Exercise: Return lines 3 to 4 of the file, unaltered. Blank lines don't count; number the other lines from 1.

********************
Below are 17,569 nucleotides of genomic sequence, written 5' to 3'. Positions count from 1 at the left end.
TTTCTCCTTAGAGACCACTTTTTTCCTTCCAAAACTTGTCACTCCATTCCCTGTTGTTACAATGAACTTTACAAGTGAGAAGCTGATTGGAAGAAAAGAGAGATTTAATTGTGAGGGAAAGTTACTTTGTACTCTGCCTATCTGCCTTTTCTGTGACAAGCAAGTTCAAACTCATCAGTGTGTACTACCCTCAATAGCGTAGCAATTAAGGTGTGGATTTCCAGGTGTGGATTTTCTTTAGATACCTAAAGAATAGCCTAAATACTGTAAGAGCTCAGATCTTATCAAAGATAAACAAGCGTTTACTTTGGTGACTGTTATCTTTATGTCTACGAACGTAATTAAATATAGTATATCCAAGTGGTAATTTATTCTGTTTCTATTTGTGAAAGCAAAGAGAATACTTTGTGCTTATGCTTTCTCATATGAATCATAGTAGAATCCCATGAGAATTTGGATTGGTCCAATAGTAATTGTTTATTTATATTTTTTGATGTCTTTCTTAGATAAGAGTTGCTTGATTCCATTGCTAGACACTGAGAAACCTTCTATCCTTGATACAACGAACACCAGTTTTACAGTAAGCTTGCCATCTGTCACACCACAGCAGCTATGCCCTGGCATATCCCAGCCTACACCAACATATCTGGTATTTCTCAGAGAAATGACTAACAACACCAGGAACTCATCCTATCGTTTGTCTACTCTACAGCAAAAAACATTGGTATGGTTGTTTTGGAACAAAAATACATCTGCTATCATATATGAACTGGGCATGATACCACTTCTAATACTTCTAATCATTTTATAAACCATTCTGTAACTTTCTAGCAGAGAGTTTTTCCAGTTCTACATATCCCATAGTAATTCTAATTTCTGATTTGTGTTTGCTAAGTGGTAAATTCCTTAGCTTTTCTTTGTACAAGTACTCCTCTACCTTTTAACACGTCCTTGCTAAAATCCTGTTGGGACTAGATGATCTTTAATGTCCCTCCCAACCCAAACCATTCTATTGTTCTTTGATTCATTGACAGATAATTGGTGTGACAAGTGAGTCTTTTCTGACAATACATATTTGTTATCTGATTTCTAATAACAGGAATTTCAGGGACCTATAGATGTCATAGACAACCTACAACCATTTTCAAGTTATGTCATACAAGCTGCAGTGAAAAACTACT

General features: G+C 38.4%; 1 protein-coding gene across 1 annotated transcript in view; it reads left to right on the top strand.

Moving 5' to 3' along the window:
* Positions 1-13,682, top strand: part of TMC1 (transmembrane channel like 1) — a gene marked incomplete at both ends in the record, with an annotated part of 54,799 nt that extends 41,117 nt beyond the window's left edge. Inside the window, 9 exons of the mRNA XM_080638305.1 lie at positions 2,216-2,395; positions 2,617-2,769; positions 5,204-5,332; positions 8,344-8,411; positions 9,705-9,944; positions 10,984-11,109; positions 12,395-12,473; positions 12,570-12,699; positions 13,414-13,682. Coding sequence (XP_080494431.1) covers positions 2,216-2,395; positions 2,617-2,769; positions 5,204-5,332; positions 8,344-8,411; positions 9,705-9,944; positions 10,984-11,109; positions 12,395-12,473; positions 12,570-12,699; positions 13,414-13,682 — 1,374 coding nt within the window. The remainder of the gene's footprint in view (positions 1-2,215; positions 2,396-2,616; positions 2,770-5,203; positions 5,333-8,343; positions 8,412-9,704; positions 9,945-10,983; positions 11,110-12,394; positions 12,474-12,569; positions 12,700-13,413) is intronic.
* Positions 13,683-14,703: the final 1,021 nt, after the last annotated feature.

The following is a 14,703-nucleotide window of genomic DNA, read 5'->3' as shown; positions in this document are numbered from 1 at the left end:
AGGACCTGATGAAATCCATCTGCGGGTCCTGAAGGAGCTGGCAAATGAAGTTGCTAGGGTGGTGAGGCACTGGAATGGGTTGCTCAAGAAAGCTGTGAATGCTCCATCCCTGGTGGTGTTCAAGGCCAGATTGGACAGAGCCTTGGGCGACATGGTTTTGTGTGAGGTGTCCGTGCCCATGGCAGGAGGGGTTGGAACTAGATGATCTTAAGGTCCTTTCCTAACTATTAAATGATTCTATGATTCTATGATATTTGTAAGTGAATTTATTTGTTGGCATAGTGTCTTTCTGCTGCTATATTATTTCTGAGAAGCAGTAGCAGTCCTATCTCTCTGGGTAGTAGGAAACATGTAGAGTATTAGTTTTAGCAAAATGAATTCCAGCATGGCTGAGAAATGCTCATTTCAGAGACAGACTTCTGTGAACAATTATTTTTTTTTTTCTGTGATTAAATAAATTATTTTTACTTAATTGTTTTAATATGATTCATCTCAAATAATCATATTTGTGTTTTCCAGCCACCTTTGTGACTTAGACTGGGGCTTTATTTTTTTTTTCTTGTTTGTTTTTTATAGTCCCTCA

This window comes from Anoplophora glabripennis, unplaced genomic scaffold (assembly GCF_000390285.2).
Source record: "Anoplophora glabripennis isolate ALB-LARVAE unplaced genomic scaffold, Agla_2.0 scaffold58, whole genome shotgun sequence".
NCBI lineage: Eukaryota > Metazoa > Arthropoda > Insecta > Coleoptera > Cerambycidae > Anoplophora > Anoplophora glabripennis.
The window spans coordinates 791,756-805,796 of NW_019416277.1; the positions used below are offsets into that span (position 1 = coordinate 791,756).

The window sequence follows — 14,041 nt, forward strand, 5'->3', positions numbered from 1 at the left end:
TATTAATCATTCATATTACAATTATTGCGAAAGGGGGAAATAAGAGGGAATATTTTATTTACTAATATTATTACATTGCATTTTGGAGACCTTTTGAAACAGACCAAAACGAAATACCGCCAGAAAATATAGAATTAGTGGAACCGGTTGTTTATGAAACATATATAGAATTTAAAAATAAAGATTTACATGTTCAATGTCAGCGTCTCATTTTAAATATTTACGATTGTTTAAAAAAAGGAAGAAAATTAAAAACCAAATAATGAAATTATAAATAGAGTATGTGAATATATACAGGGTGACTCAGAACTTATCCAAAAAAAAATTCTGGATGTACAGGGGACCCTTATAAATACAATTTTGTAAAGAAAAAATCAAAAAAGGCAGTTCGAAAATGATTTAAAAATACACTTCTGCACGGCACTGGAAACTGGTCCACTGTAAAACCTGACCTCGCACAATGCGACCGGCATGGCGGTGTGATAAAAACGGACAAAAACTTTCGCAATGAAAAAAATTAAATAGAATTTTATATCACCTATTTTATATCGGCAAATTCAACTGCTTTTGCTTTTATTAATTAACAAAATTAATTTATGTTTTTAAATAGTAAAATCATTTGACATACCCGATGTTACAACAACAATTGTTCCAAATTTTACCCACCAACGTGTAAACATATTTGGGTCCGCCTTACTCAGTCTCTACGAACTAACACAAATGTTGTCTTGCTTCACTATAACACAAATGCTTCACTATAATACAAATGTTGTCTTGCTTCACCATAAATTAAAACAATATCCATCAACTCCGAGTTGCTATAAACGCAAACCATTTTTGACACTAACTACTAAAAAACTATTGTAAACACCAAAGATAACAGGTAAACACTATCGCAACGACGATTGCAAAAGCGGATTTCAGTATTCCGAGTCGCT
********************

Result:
General features: G+C 38.4%; 1 protein-coding gene across 1 annotated transcript in view; it reads left to right on the top strand.

Moving 5' to 3' along the window: